Kat - So obviously, a bedbug is very small and humans are very big, and they don't drink a lot of blood. Why do they need to disperse of they found a nice place where they can live, where there's lots of humans? Why do they feel this need to travel the world?
Toby - So, we've been looking at a few possible answer to that. So, one thing we looked at, whether inbreeding was playing a role. So, a lot of animals will actually disperse to move away from their brothers and sisters in order to avoid mating with them. The other possibility is that it's actually a lack of space. So, what looks to be the driving factor is actually that bedbugs don't actually live in the bed a lot of the time. What they'll do is they'll live in small cracks and crevices surrounding the outside of the bed. It looks like that these cracks and crevices actually have a certain capacity and once they've reached this capacity, a bug has to move a bit further away. And it looks like as infestations become occupied, that becomes the driving factor, the search for space to hide away. It's also why it looks like if you go to hotel and you leave your bag near the bed for example, that's the ideal place for a load of new harbourage space for the bedbugs to crawl into.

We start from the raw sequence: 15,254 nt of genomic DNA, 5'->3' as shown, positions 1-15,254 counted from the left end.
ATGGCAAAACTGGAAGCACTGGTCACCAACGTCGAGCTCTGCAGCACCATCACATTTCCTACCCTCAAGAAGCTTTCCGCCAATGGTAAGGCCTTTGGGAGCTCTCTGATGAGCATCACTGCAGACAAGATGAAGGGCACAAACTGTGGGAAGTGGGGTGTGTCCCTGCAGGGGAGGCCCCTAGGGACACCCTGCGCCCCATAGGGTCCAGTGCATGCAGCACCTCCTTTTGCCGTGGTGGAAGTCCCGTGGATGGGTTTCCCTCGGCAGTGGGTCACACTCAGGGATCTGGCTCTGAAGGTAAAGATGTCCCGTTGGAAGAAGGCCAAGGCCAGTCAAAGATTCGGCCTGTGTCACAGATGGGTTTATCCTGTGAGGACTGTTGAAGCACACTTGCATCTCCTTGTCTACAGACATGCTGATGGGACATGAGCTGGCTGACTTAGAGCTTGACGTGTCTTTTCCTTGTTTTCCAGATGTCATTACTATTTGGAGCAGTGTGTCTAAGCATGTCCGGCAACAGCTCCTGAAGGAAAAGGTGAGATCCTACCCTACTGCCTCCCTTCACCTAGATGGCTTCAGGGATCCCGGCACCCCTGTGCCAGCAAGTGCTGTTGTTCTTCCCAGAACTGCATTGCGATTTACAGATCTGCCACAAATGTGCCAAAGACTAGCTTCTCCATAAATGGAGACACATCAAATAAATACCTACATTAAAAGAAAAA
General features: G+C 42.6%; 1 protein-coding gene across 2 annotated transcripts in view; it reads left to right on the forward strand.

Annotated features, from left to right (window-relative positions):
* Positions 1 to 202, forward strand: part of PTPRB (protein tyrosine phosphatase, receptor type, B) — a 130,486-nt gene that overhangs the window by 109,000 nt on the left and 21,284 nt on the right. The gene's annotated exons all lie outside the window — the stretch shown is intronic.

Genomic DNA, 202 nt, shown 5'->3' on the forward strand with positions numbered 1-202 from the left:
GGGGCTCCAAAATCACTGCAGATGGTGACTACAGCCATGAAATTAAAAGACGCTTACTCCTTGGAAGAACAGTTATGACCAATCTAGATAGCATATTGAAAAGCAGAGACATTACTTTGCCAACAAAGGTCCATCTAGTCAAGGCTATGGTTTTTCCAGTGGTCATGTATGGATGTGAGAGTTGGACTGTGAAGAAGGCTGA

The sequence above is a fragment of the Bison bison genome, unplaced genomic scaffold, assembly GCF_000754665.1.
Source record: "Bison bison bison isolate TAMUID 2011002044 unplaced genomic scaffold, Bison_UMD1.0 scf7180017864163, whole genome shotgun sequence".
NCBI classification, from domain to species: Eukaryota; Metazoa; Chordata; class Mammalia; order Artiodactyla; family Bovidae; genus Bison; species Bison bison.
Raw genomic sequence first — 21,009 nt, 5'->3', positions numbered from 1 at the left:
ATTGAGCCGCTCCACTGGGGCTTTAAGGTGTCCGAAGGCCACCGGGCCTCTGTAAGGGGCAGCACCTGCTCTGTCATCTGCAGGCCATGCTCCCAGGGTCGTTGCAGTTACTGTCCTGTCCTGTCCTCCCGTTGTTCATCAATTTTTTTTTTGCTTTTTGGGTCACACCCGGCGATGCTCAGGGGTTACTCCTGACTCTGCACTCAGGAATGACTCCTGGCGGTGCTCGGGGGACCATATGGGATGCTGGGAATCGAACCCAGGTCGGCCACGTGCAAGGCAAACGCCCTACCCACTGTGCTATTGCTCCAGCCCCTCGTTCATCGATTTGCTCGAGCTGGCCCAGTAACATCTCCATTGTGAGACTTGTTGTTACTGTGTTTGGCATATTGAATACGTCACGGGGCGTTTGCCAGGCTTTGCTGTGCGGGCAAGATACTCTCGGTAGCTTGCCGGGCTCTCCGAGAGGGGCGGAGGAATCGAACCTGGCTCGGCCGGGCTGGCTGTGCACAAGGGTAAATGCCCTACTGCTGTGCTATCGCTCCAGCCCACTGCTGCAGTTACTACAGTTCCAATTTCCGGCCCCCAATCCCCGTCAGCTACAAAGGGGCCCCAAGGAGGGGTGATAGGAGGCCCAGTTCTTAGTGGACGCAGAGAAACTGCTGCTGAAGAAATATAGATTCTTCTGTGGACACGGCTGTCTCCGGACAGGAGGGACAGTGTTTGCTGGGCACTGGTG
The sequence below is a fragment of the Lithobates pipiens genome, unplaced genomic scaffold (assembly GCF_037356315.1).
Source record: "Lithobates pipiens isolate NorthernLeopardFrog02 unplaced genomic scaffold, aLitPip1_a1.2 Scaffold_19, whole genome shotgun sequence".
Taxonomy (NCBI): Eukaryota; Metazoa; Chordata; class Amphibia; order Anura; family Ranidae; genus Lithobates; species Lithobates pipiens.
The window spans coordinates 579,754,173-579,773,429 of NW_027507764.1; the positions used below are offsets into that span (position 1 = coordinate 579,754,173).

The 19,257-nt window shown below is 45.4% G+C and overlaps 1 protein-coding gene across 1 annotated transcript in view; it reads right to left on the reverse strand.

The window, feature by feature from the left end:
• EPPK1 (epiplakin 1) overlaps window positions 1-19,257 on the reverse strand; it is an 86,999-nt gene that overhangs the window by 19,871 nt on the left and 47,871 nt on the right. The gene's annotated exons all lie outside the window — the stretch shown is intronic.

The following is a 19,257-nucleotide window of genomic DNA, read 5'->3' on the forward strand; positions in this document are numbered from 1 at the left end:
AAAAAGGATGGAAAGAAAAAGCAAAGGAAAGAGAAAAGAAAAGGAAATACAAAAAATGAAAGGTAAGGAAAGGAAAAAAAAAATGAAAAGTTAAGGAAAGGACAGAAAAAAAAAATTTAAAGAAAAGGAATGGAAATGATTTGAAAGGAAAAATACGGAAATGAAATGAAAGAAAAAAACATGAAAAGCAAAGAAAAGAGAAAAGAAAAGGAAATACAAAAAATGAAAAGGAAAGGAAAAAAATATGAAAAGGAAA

Kat - And tell me a bit about what your research has shown so far, so looking at populations of bedbugs and how they've changed around the world?